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How do you pay for a $2.2 billion project?

FARGO -- Consultants for the Fargo-Moorhead Diversion Authority recently gave Cass County and Fargo officials a glimpse of the next seven decades. In two charts, they depicted roughly how much taxpayers may actually spend on the $2.2 billion floo...

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FARGO - Consultants for the Fargo-Moorhead Diversion Authority recently gave Cass County and Fargo officials a glimpse of the next seven decades.

In two charts, they depicted roughly how much taxpayers may actually spend on the $2.2 billion flood-control project and when the spending would happen, starting with the construction expected later this year and ending in 2084 when the last bonds are paid off.

One chart shows spending spiking in the early 2020s as the construction phase reaches its peak. Ernst & Young, the consulting firm that produced this financial plan, said $1.1 billion of that spending will be borrowed. The next chart shows how taxpayers and their descendants are expected to pay back the borrowed money as the construction phase gives way to the repayment phase in 2025. With interest, the total amount repaid would be in the neighborhood of $3 billion.

The chart also shows sales tax revenue outpacing debt payments, allowing the county and city, both members of the authority, to repay the debt three decades early and thereby avoiding much of the interest. To make this possible, voters would have to agree in November to extend a county half-cent sales tax and two city half-cent sales taxes beyond their sunset dates in about 15 years.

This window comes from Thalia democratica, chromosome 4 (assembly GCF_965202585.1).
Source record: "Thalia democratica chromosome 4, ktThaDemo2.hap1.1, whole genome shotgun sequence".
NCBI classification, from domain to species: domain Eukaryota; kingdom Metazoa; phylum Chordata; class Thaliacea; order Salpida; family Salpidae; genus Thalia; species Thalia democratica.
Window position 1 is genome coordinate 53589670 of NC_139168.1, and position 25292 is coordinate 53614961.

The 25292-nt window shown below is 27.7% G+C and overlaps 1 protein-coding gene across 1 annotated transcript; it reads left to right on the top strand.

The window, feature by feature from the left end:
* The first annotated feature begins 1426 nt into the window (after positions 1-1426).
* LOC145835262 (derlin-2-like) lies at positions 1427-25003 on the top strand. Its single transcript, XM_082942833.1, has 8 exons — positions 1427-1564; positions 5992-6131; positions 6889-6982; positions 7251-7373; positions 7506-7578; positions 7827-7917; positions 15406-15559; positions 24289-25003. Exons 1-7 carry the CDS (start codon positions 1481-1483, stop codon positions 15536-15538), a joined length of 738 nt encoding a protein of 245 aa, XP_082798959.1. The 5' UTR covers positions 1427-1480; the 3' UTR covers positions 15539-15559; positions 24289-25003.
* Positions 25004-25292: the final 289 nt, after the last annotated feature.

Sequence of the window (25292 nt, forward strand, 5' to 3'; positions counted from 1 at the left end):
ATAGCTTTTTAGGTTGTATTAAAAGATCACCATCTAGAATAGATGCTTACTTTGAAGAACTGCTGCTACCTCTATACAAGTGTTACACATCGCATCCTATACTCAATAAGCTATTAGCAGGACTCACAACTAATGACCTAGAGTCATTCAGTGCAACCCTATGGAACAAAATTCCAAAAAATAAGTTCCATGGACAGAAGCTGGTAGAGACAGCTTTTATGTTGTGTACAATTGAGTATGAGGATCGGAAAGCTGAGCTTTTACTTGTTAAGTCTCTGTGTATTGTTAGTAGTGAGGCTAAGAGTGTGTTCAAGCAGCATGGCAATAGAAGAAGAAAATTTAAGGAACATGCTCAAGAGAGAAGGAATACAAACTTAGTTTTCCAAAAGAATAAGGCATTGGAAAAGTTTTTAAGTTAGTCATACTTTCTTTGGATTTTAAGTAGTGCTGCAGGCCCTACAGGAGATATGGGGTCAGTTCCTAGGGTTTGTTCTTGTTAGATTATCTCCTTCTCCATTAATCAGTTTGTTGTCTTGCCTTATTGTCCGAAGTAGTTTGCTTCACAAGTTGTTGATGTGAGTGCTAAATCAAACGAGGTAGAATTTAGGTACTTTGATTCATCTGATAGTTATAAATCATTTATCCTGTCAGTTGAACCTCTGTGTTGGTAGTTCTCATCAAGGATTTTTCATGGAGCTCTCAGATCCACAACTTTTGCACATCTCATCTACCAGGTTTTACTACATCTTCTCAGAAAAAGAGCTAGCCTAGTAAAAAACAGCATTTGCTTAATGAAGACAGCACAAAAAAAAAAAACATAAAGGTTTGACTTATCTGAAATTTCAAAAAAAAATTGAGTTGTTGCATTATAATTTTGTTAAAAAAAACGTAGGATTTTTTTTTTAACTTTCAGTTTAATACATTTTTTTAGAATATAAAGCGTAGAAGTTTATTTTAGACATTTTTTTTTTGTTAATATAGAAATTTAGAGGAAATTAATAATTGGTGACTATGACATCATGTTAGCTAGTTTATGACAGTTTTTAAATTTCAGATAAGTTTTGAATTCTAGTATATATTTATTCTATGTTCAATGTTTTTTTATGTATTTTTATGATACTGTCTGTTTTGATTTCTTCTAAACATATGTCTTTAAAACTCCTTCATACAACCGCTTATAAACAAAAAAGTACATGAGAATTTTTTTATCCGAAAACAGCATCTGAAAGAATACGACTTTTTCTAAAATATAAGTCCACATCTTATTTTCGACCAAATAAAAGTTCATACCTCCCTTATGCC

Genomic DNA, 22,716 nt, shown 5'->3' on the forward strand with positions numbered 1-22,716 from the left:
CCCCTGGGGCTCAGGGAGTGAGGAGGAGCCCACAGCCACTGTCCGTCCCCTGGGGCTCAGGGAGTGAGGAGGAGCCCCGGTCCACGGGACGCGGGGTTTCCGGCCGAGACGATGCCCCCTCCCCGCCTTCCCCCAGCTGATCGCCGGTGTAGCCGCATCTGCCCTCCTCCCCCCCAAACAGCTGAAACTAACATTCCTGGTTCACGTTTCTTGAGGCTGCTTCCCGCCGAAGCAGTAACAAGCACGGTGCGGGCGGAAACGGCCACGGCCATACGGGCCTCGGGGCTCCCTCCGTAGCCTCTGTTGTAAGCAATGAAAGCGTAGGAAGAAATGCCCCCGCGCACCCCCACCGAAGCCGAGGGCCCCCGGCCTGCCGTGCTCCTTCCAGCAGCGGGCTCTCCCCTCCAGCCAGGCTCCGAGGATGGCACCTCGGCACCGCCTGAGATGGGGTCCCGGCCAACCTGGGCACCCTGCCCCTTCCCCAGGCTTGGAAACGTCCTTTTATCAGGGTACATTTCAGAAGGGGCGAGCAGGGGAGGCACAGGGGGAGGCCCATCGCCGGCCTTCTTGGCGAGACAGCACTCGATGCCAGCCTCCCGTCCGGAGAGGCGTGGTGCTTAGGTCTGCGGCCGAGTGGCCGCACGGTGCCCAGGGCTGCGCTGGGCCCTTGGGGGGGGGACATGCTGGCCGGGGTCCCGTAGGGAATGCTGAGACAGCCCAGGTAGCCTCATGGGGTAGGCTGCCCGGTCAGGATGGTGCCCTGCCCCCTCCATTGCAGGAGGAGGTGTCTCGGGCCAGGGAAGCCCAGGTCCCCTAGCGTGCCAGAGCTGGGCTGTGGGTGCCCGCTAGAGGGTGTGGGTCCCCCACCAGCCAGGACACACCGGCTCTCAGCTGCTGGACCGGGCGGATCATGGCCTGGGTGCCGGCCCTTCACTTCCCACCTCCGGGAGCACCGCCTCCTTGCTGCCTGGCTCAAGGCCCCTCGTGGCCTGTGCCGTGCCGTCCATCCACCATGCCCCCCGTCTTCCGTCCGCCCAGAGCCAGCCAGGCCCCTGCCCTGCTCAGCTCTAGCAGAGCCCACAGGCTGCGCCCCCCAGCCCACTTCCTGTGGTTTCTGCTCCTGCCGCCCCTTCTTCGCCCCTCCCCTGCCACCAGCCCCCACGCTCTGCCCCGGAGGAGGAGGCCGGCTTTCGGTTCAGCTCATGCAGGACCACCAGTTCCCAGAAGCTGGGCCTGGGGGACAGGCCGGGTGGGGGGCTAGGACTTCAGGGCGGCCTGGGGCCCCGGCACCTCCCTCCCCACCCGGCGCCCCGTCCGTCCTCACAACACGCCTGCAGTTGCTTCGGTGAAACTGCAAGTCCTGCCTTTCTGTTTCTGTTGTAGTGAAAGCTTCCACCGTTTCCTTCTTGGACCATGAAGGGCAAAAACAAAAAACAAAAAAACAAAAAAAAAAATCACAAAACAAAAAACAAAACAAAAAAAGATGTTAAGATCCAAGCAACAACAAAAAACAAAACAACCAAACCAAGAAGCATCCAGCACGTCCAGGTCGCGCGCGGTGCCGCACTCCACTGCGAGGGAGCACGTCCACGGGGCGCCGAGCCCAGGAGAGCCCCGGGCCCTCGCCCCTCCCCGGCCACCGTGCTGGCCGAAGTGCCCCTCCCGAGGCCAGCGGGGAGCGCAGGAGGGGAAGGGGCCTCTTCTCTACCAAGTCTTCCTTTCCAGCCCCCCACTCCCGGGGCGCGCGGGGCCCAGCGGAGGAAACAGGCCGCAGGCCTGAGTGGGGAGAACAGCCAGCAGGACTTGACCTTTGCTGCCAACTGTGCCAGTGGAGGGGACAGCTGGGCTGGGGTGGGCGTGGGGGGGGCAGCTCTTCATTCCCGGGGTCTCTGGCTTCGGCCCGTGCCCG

"It's a huge project so, trying to finance it, we looked at every modality that we could do," said Fargo Mayor Tim Mahoney, a member of the Diversion Authority's finance committee. "We were trying to find the least painful way to a normal person," he said, referring to the sales taxes.

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"The way we talk about it being flexible and resilient is that we can afford it," said County Auditor Mike Montplaisir, also a member of the finance committee. "Our sales tax is pretty strong."

Construction costs

Ernst & Young revealed that $2.5 billion would be spent in the 8.25-year construction phase, which is higher than the $2.2 billion official cost estimate because of inflation.

Analysis of the construction-phase chart shows the Diversion Authority spending some $400 million in cash, which is all the sales tax collected in those 8.25 years. The consultants said this pay-as-you-go approach reduces the need for loans.